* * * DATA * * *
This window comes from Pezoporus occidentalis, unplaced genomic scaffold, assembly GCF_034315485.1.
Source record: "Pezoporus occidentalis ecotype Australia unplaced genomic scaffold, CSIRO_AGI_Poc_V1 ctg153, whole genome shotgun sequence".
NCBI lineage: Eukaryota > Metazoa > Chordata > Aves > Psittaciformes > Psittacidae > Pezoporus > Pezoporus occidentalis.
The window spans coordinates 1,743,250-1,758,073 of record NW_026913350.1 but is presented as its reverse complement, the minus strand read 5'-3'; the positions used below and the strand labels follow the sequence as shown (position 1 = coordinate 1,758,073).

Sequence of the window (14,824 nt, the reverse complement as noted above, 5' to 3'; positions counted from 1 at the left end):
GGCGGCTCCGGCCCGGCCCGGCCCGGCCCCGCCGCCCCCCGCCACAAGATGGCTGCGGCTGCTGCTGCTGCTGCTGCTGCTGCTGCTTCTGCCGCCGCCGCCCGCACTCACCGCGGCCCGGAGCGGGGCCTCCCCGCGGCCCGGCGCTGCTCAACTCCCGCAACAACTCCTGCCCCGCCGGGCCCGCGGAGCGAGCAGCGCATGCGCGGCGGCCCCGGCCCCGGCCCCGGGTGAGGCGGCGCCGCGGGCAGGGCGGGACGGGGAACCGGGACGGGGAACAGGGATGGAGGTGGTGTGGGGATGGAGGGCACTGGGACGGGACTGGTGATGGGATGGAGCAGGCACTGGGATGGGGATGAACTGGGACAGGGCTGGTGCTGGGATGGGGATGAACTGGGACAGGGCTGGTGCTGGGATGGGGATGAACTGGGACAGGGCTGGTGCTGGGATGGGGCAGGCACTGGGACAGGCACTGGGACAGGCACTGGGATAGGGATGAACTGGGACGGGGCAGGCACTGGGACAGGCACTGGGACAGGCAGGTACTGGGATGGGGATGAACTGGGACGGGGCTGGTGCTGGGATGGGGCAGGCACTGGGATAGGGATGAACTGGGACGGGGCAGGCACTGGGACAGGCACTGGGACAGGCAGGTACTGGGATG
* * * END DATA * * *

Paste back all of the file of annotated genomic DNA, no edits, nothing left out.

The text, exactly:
This window comes from Pezoporus occidentalis, unplaced genomic scaffold, assembly GCF_034315485.1.
Source record: "Pezoporus occidentalis ecotype Australia unplaced genomic scaffold, CSIRO_AGI_Poc_V1 ctg153, whole genome shotgun sequence".
NCBI lineage: Eukaryota > Metazoa > Chordata > Aves > Psittaciformes > Psittacidae > Pezoporus > Pezoporus occidentalis.
The window spans coordinates 1,743,250-1,758,073 of record NW_026913350.1 but is presented as its reverse complement, the minus strand read 5'-3'; the positions used below and the strand labels follow the sequence as shown (position 1 = coordinate 1,758,073).

Sequence of the window (14,824 nt, the reverse complement as noted above, 5' to 3'; positions counted from 1 at the left end):
GGCGGCTCCGGCCCGGCCCGGCCCGGCCCCGCCGCCCCCCGCCACAAGATGGCTGCGGCTGCTGCTGCTGCTGCTGCTGCTGCTGCTTCTGCCGCCGCCGCCCGCACTCACCGCGGCCCGGAGCGGGGCCTCCCCGCGGCCCGGCGCTGCTCAACTCCCGCAACAACTCCTGCCCCGCCGGGCCCGCGGAGCGAGCAGCGCATGCGCGGCGGCCCCGGCCCCGGCCCCGGGTGAGGCGGCGCCGCGGGCAGGGCGGGACGGGGAACCGGGACGGGGAACAGGGATGGAGGTGGTGTGGGGATGGAGGGCACTGGGACGGGACTGGTGATGGGATGGAGCAGGCACTGGGATGGGGATGAACTGGGACAGGGCTGGTGCTGGGATGGGGATGAACTGGGACAGGGCTGGTGCTGGGATGGGGATGAACTGGGACAGGGCTGGTGCTGGGATGGGGCAGGCACTGGGACAGGCACTGGGACAGGCACTGGGATAGGGATGAACTGGGACGGGGCAGGCACTGGGACAGGCACTGGGACAGGCAGGTACTGGGATGGGGATGAACTGGGACGGGGCTGGTGCTGGGATGGGGCAGGCACTGGGATAGGGATGAACTGGGACGGGGCAGGCACTGGGACAGGCACTGGGACAGGCAGGTACTGGGATG